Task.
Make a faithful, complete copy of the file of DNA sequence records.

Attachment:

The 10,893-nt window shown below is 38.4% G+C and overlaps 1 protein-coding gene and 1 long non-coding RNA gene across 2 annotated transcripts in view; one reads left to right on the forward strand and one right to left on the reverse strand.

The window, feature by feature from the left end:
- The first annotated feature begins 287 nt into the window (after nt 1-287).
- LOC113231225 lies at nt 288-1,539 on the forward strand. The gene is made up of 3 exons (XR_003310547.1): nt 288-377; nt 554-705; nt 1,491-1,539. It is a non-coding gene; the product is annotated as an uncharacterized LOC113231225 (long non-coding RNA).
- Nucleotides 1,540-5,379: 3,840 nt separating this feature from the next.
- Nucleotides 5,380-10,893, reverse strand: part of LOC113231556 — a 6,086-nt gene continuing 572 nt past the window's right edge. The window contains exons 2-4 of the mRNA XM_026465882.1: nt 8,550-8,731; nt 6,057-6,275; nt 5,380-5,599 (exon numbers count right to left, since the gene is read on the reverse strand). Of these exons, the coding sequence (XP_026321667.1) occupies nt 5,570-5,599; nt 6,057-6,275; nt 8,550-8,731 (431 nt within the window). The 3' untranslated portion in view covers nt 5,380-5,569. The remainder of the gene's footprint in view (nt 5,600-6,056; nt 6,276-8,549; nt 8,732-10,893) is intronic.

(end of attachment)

The 10,893-nt window shown below is 38.4% G+C and overlaps 1 protein-coding gene and 1 long non-coding RNA gene across 2 annotated transcripts in view; one reads left to right on the forward strand and one right to left on the reverse strand.

The window, feature by feature from the left end:
- The first annotated feature begins 287 nt into the window (after nt 1-287).
- LOC113231225 lies at nt 288-1,539 on the forward strand. The gene is made up of 3 exons (XR_003310547.1): nt 288-377; nt 554-705; nt 1,491-1,539. It is a non-coding gene; the product is annotated as an uncharacterized LOC113231225 (long non-coding RNA).
- Nucleotides 1,540-5,379: 3,840 nt separating this feature from the next.
- Nucleotides 5,380-10,893, reverse strand: part of LOC113231556 — a 6,086-nt gene continuing 572 nt past the window's right edge. The window contains exons 2-4 of the mRNA XM_026465882.1: nt 8,550-8,731; nt 6,057-6,275; nt 5,380-5,599 (exon numbers count right to left, since the gene is read on the reverse strand). Of these exons, the coding sequence (XP_026321667.1) occupies nt 5,570-5,599; nt 6,057-6,275; nt 8,550-8,731 (431 nt within the window). The 3' untranslated portion in view covers nt 5,380-5,569. The remainder of the gene's footprint in view (nt 5,600-6,056; nt 6,276-8,549; nt 8,732-10,893) is intronic.